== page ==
It's a peculiar holiday, isn't it, this Halloween which no one any more spells with an apostrophe. For us moderns it is one word, just a thing like "truck" or "carpet." It is no longer Hallowe'en, the e'en (even, evening) before All Hallows', the feast of All Saints. Choose any saint you like. They each have their own day, but on All Saints Day they are honored in toto, from humble (one presumes) St. Margaret of Clitherow, patron saint of businesswomen, pressed to death in Elizabeth's Merrie Olde England in 1586, to the giants of heaven -- Michael the Archangel, John the Baptist, the Apostles. Everyone.
When we celebrate Halloween, we are not thinking much of a contemplative vigil the night before the saints' day. For us it is all about -- well, we will get to that in a minute. Let's say for us, the roots of it are all about more ancient pagan associations. No less a personage than James Frazier, of The Golden Bough, teaches us. In his section "the Hallowe'en fires" (from chapter lxii, The Fire-festivals of Europe) he says,
...when November opens, the harvest has long been reaped and garnered, the fields lie bare, the fruit trees are stripped, and even the yellow leaves are fast fluttering to the ground. [This point of the year], while of comparatively little moment to the European husbandman, does deeply concern the European herdsman; for it is on the approach of winter that he leads his cattle back to the safety and shelter of the stall. (The Golden Bough, 1 volume abridged, 1951.)This means Halloween is allied not with farming and crop harvesting, but with animals, with settling in and drawing close. I remember reading once that the holiday may even date back to the days before animals were domesticated at all; it may reflect Man the Hunter's knowledge that deer come down from the mountains in the fall, to the warmer woods and valleys; this is why Halloween has a festive spring corollary, "Walpurgis Night" or May-eve, when (Man the Hunter noticed) deer return to the mountains for the summer -- and must be followed. Frazier thinks that ghosts come into Hallows' eve because, having learned new skills, Man the Herdsman busy putting his cattle into the barn for safety also would have wanted to act as kindly to his dear dead.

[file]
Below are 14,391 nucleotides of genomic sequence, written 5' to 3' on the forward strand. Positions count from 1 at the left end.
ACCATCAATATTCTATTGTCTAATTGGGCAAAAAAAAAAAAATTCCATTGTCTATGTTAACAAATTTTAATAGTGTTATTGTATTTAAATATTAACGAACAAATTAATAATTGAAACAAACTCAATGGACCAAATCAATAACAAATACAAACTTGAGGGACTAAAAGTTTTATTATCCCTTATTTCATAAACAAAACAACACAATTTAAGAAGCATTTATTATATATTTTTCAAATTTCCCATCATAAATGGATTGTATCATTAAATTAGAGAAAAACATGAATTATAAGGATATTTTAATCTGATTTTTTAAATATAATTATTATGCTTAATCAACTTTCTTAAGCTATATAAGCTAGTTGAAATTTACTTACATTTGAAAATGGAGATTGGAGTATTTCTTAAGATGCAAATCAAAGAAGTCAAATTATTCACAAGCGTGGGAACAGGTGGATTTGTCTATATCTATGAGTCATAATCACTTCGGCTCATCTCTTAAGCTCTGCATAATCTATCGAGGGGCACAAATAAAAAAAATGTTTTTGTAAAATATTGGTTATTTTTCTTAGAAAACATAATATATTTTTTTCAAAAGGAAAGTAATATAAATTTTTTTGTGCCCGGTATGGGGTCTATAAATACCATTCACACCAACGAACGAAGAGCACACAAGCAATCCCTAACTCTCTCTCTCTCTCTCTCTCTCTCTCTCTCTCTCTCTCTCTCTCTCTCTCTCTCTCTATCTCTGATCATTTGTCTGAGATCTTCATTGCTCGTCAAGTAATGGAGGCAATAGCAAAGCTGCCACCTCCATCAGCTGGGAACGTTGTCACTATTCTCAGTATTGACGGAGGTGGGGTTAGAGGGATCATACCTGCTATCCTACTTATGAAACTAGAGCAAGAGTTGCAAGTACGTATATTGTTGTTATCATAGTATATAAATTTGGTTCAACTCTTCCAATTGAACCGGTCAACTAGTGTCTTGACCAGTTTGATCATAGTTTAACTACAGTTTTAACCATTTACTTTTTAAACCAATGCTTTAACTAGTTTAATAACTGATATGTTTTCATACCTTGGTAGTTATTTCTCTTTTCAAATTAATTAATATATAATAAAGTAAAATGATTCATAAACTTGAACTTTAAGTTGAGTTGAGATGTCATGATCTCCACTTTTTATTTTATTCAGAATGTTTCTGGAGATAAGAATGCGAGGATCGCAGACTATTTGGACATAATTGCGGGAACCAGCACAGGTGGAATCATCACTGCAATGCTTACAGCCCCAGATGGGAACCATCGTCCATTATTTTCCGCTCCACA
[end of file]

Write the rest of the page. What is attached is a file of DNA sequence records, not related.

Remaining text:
Throughout Europe, Hallowe'en, the night which marks the transition from autumn to winter, seems to have been of old the time of year when the souls of the departed are supposed to revisit their old homes in order to warm themselves by the fire ... could the good-man and the good-wife deny to the spirits of their dead the welcome which they gave to the cows?Add in prehistoric [mostly Celtic] New Year rites, which Frazier thinks are part of the mix and which always include ideas of time-shifting, of protective mask-wearing and future-foreseeing, of the supernatural intersecting with life, and we have more reason to prepare for hauntings and witchery. We have more reason to set out treats of food for lost souls -- dear cow-souls, we might call them -- to light celebratory fires, and to generally savor the night's "glamour of mystery and awe -- attended by picturesque features and merry pastimes -- the gayest night of the year, invested with romantic beauty."
I hope so, especially the mystery and awe and romantic beauty parts. I find Halloween interesting because Frazier's and all these ideas, if they are right, make the holiday truly a relic, projecting from remote prehistory into our day, carrying a freight of knowledge and rituals which our ancestors took seriously. Seriously enough to still affect us. Note what we still do or don't do, because of them. We don't, for example, make a Halloween dinner. We don't spend long days stewing and braising, and then sit down to a proper family feast in daytime. It is all treats or faux-food, treats disguised. The dead don't really eat.